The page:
Judith Kipper, director of the Middle East Forum at the Council on Foreign Relations, said, “What is important is what the Iraqis think. … If they perform, and create an Iraqi consciousness that can control society and provide security … if they are rebuilding Iraq, creating jobs, preparing for elections, then it will be fine.”

Reactions on the streets of Baghdad were cautiously positive.

Mr. al-Yawer “is a good man, with a good personality, and from a very well-known tribe,” said Muhammad Ali, who runs a hookah shop in the capital’s busy shopping district of Karrada.

University student Muhammad Kalady, 20, appeared ready to give Mr. al-Yawer a chance. “He needs to improve security,” he said simply.

Muhammad Ibrahim, who helps run a candy store in Karrada, agreed. “We don’t know him yet,” he said. “But Ghazi has the support of the Shi’ite majority and the Kurds, so has the backing of some 75 percent of the Iraqis.”

The announcement had been postponed a day because of a deadlock between the Governing Council and U.S. authorities over the choice of president. That ended when Adnan Pachachi, the candidate put forward by United Nations’ envoy Lakhdar Brahimi and favored by the Americans, withdrew from consideration.

“The main thing now is reconciliation,” Mr. Pachachi said, emphasizing the need for a unified Iraq in the months leading up to national elections in January.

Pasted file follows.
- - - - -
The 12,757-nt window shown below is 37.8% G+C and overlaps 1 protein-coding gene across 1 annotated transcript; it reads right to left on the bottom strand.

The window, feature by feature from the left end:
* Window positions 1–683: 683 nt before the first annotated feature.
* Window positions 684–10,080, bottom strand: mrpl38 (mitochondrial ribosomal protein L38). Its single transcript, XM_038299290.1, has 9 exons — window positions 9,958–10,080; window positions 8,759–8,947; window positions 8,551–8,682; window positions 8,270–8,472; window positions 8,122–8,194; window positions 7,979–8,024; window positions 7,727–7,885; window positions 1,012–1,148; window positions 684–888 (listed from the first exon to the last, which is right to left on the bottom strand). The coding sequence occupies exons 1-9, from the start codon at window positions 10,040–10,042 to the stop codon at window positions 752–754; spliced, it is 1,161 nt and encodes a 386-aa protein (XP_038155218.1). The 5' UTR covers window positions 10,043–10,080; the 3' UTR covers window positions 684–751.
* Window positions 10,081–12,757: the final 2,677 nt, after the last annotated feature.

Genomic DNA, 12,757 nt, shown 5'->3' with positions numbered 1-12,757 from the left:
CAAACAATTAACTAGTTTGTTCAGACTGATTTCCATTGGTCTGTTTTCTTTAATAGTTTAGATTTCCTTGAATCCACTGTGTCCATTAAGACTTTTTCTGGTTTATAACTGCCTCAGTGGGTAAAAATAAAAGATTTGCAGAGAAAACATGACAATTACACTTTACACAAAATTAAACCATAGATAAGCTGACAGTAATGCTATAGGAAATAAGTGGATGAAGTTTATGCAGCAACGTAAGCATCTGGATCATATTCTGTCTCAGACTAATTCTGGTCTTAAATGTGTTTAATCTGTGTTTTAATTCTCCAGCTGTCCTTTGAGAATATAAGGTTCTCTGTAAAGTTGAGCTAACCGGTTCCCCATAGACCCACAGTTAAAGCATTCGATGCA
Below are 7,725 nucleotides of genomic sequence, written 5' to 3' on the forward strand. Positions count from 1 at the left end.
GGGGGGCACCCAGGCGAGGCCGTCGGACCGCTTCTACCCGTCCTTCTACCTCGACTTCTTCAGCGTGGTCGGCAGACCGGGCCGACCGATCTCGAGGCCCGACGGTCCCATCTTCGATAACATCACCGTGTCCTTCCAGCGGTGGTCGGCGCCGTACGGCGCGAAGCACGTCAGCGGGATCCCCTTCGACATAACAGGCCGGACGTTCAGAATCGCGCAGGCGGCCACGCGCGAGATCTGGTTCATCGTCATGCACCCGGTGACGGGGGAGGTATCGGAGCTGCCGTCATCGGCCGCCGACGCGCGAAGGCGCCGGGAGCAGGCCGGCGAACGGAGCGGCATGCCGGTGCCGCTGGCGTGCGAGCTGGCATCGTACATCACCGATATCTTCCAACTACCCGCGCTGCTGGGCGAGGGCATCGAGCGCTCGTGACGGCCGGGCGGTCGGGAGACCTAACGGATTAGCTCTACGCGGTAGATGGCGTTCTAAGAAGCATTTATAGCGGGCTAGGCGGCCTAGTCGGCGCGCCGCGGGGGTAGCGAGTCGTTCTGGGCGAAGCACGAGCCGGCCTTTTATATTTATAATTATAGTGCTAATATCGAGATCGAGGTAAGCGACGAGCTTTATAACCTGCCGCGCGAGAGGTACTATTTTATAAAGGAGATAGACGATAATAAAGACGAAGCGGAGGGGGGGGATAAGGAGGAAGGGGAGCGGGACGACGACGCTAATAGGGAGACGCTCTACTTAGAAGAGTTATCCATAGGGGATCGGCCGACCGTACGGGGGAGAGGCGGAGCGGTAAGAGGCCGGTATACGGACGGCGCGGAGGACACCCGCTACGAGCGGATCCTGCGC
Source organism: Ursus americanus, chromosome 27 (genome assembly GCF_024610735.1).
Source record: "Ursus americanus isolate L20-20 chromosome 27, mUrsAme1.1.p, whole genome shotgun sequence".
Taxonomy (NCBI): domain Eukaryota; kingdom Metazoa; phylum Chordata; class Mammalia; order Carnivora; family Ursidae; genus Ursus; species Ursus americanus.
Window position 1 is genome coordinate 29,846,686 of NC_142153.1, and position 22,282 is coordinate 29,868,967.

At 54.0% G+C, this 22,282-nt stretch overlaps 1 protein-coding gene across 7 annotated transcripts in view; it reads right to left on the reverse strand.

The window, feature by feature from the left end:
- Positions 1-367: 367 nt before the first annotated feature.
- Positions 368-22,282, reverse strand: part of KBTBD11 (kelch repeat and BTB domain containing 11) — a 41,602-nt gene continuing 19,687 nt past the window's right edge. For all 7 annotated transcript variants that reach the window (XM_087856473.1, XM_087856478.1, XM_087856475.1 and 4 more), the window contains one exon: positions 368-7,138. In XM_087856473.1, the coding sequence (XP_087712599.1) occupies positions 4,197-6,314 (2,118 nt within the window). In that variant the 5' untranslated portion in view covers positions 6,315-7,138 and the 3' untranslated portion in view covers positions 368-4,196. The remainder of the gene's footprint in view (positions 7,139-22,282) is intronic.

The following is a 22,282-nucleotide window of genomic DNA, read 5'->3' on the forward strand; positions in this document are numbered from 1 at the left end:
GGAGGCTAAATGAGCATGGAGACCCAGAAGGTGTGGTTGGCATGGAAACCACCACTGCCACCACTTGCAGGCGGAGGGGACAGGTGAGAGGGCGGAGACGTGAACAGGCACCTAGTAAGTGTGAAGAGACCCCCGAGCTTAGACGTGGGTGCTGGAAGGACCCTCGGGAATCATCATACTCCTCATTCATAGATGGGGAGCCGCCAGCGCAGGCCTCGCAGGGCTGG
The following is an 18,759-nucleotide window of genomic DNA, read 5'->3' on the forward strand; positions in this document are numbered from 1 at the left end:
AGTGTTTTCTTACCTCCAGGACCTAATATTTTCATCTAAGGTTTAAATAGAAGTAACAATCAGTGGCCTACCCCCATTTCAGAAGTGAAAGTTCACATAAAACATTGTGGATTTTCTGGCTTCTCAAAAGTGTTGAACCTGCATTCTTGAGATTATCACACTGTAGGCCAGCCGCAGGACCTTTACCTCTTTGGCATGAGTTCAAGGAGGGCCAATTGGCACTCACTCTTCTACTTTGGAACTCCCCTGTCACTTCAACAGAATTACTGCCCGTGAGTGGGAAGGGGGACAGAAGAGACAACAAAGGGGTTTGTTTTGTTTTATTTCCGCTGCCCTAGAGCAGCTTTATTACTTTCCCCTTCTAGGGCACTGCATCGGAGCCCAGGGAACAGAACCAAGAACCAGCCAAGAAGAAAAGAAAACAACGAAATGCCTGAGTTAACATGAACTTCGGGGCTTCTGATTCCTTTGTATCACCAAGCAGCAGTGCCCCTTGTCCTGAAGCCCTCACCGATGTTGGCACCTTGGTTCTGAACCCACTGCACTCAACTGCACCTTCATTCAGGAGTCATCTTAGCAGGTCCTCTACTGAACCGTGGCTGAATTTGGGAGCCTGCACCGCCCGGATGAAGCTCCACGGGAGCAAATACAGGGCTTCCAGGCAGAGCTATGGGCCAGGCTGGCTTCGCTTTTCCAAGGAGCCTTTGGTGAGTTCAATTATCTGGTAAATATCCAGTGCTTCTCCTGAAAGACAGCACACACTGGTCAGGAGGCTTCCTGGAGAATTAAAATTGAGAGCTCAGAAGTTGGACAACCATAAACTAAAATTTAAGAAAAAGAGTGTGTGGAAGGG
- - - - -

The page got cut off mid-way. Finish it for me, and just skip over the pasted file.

“I believe the president should be a factor of unity,” he said, adding that the new leadership needed to “make sure that, with the exception of those involved in crimes under Saddam, that everyone should be given a chance.” Dictator Saddam Hussein was ousted by U.S.-led forces early last year.

Among the first challenges for the new government will be to negotiate a status of armed forces agreement with the United States spelling out the conditions under which coalition forces will operate.

Iraqis are demanding a greater say over the operations of the roughly 135,000 U.S. troops and other multinational forces in the country, but realize that they are dependent on the foreign troops for security.

Iraq needs the troops “to help in defeating the enemies,” Mr. Allawi said yesterday. “We will enter into alliances with our allies to accomplish that.”

Mr. Allawi is expected to rehire some of Saddam’s military leaders to regain control of the security situation in Iraq, shaken daily by bombs, rocket fire and widespread kidnapping.

“If someone rehires a few persons from the intelligence service and secret police — because they know everybody and every hole in Iraq — and the military, that would be the best way to restore security,” said Kamal Torson, 60, who works for a U.S. contractor in Baghdad.

But apart from the more militant Muslims and nationalists, few Iraqis are calling for U.S. forces to leave.

“This government is not based on anything. It has no power. The only power here is the American military,” Mr. Torson said.

“People fear … a government without authority and a U.S. military that will accept no other authority except itself. But I don’t think the new government will clash with the U.S. military — they know they are still under occupation.”